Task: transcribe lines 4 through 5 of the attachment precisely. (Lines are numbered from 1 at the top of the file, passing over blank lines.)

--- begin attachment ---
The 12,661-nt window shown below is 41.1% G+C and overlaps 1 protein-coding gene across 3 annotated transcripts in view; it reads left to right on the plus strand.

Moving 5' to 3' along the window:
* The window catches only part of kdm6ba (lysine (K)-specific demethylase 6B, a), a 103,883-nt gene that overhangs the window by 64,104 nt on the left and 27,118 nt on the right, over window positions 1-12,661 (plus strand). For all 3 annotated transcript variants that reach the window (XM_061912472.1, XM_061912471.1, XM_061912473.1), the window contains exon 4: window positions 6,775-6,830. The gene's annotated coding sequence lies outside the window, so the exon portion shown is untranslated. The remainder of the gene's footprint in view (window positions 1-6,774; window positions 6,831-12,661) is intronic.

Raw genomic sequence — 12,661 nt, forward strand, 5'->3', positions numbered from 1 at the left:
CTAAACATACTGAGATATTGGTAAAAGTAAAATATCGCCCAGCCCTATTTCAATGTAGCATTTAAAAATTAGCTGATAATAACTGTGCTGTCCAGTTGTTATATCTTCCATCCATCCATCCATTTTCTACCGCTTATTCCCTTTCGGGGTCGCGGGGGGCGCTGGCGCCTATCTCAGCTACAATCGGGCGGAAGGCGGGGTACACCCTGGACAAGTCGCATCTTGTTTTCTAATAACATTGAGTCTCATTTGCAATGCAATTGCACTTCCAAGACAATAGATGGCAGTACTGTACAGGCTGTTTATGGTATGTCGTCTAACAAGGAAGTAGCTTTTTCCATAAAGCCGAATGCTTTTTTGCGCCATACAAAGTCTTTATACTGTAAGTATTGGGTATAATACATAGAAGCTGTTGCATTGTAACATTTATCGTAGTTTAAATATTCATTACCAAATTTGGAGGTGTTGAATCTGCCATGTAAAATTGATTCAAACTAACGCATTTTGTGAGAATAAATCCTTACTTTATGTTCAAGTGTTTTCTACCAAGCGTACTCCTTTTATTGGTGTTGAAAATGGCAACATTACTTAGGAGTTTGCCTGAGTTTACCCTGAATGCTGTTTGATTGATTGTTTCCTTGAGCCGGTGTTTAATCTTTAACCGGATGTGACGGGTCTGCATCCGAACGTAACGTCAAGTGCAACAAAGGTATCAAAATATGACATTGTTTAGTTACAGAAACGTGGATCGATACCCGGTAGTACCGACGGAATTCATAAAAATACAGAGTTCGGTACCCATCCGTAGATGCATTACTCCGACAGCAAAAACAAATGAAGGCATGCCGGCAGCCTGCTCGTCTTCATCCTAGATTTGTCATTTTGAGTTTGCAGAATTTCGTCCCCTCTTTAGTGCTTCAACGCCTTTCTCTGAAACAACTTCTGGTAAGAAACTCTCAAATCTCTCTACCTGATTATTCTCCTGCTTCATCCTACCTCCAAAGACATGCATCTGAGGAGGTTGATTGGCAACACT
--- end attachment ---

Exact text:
Raw genomic sequence — 12,661 nt, forward strand, 5'->3', positions numbered from 1 at the left:
CTAAACATACTGAGATATTGGTAAAAGTAAAATATCGCCCAGCCCTATTTCAATGTAGCATTTAAAAATTAGCTGATAATAACTGTGCTGTCCAGTTGTTATATCTTCCATCCATCCATCCATTTTCTACCGCTTATTCCCTTTCGGGGTCGCGGGGGGCGCTGGCGCCTATCTCAGCTACAATCGGGCGGAAGGCGGGGTACACCCTGGACAAGTCGCATCTTGTTTTCTAATAACATTGAGTCTCATTTGCAATGCAATTGCACTTCCAAGACAATAGATGGCAGTACTGTACAGGCTGTTTATGGTATGTCGTCTAACAAGGAAGTAGCTTTTTCCATAAAGCCGAATGCTTTTTTGCGCCATACAAAGTCTTTATACTGTAAGTATTGGGTATAATACATAGAAGCTGTTGCATTGTAACATTTATCGTAGTTTAAATATTCATTACCAAATTTGGAGGTGTTGAATCTGCCATGTAAAATTGATTCAAACTAACGCATTTTGTGAGAATAAATCCTTACTTTATGTTCAAGTGTTTTCTACCAAGCGTACTCCTTTTATTGGTGTTGAAAATGGCAACATTACTTAGGAGTTTGCCTGAGTTTACCCTGAATGCTGTTTGATTGATTGTTTCCTTGAGCCGGTGTTTAATCTTTAACCGGATGTGACGGGTCTGCATCCGAACGTAACGTCAAGTGCAACAAAGGTATCAAAATATGACATTGTTTAGTTACAGAAACGTGGATCGATACCCGGTAGTACCGACGGAATTCATAAAAATACAGAGTTCGGTACCCATCCGTAGATGCATTACTCCGACAGCAAAAACAAATGAAGGCATGCCGGCAGCCTGCTCGTCTTCATCCTAGATTTGTCATTTTGAGTTTGCAGAATTTCGTCCCCTCTTTAGTGCTTCAACGCCTTTCTCTGAAACAACTTCTGGTAAGAAACTCTCAAATCTCTCTACCTGATTATTCTCCTGCTTCATCCTACCTCCAAAGACATGCATCTGAGGAGGTTGATTGGCAACACT